TVB: We shot the six images in one day, which was made possible thanks to careful preparation and a pre-lighting day. I made a rough composite of each image during the shoot, to check compatibility between figure and background.

ASMP: The backgrounds you used in the composites vary widely. Please tell us how — and when — you gathered the background elements. Did you photograph them specifically for this shoot? Did you already have elements from previous shoots or did you outsource or use any stock imagery? Did you work up multiple options for each illustration or did you pre-visualize the end results?

TVB: I used a mix of my own elements and stock imagery. I only had one version for each background image, as I tend to stick to a plan once I have it and my instinct tells me that it’s good.

ASMP: Please talk about post-production. Do you do all the post work yourself or do you work with collaborators? Obviously the compositing process is critical; what about this process appeals to you?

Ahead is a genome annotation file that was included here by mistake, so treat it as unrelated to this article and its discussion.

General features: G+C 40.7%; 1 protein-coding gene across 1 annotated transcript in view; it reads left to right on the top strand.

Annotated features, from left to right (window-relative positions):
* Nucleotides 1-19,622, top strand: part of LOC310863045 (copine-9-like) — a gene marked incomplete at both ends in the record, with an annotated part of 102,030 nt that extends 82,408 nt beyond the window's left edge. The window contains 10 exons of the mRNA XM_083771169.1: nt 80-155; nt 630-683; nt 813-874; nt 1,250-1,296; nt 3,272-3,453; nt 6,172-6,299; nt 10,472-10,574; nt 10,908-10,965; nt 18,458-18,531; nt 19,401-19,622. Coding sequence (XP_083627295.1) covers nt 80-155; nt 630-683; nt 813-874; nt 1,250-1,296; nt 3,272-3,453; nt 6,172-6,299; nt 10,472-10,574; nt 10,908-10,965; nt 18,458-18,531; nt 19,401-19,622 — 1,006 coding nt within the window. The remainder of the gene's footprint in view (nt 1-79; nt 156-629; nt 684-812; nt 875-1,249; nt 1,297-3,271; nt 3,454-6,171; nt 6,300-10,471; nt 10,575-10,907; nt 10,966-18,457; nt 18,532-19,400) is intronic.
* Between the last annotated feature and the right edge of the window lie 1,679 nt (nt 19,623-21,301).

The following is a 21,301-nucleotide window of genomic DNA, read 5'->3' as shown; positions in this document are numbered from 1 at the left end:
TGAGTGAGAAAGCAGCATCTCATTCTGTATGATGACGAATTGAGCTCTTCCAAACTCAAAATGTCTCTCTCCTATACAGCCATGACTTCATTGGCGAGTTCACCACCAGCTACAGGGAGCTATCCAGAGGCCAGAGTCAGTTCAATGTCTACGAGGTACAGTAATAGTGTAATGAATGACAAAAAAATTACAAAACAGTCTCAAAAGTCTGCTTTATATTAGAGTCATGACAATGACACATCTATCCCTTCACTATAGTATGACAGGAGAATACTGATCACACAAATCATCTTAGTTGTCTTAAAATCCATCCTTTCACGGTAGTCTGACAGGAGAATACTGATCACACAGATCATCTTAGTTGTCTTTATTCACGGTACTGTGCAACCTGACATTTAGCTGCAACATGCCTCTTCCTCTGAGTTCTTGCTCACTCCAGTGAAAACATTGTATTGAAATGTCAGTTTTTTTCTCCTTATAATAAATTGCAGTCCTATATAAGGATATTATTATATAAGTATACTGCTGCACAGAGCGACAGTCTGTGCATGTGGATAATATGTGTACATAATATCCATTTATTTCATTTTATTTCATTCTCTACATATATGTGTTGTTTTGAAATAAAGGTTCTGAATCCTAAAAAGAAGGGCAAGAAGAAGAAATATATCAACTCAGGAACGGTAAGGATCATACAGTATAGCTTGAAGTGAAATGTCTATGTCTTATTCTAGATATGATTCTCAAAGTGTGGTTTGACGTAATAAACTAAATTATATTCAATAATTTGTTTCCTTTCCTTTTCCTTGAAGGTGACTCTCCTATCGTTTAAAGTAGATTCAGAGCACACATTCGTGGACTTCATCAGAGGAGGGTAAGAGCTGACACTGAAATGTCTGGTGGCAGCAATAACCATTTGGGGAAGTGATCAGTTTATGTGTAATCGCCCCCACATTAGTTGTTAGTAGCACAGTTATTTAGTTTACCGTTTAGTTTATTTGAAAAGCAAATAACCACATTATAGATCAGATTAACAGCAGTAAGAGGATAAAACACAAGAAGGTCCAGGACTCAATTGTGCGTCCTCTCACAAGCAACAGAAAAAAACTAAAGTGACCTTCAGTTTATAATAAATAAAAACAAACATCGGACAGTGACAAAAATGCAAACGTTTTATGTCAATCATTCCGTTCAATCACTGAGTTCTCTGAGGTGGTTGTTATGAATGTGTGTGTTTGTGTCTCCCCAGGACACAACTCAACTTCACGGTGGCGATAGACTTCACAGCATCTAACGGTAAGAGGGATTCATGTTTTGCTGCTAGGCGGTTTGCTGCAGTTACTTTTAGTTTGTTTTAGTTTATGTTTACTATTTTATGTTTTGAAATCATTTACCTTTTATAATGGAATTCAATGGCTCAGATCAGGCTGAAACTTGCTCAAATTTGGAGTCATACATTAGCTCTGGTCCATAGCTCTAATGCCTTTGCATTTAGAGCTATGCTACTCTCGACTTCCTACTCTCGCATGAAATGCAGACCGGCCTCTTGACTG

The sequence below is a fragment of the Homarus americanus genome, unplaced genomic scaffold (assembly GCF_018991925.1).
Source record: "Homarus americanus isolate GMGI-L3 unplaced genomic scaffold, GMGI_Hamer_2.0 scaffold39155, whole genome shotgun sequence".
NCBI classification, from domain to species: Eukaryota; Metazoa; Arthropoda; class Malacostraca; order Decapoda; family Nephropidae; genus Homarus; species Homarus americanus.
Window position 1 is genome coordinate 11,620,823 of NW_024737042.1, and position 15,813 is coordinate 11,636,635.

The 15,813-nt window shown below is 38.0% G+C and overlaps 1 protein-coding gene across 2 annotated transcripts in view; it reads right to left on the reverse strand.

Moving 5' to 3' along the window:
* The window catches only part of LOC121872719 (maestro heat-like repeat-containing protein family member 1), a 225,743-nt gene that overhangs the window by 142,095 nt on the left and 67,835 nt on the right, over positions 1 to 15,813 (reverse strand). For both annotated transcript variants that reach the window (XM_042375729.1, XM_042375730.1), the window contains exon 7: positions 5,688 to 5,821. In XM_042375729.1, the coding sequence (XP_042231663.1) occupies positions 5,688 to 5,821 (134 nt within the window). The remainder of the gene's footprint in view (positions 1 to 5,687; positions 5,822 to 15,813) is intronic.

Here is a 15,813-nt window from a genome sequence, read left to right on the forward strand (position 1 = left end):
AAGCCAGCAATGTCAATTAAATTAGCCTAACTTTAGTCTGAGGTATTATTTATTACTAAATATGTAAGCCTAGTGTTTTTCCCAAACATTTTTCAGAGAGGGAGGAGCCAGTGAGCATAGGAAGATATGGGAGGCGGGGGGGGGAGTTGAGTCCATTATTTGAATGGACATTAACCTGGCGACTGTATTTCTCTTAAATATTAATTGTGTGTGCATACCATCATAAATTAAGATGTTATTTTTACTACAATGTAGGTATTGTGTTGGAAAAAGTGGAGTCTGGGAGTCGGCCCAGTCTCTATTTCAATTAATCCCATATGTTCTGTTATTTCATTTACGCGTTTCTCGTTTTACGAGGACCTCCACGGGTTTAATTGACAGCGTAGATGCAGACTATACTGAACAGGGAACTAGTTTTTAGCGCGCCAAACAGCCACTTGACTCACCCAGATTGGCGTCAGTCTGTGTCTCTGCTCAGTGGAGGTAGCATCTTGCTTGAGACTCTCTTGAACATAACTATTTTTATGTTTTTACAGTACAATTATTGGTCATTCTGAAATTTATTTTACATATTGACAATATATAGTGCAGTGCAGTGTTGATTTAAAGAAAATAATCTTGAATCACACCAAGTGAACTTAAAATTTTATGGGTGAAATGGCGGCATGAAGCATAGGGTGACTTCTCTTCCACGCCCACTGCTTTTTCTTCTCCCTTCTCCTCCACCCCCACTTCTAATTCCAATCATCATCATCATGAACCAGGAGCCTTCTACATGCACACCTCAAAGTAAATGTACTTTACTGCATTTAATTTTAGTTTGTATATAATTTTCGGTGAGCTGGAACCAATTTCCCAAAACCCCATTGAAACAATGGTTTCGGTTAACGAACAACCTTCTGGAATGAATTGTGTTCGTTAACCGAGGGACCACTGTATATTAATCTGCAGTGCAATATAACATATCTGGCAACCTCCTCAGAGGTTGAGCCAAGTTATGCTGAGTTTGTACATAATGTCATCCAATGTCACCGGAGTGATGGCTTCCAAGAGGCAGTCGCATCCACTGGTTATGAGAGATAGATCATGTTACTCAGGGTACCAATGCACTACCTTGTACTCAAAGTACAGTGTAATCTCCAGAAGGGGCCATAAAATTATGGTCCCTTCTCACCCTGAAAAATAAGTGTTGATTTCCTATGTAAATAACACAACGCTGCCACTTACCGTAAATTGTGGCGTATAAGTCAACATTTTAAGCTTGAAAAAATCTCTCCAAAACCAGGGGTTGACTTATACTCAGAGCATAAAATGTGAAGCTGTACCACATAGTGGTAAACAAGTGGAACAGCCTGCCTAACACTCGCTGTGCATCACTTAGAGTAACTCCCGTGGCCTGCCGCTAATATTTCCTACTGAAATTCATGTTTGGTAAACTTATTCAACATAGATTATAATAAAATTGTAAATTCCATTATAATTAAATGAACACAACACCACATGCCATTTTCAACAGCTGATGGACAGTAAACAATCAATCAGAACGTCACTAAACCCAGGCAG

TVB: I do a lot of post work myself, and also rely on collaborators, depending on the specifics of the job. I started working on postproduction of my images when I was a retouching station demonstrator at Scitex in 1993. Doing the post myself has taught me to plan my images and to make sure I get all the elements needed to create a successful composite.

ASMP: What was the most difficult aspect of creating these composites? What was it like working in circular format? Had you ever done that before?

TVB: The most challenging aspect was to get the lighting to match for each image. I loved working in the circular format, especially since it was meaningful to the watch concept. I had never worked in circular format before.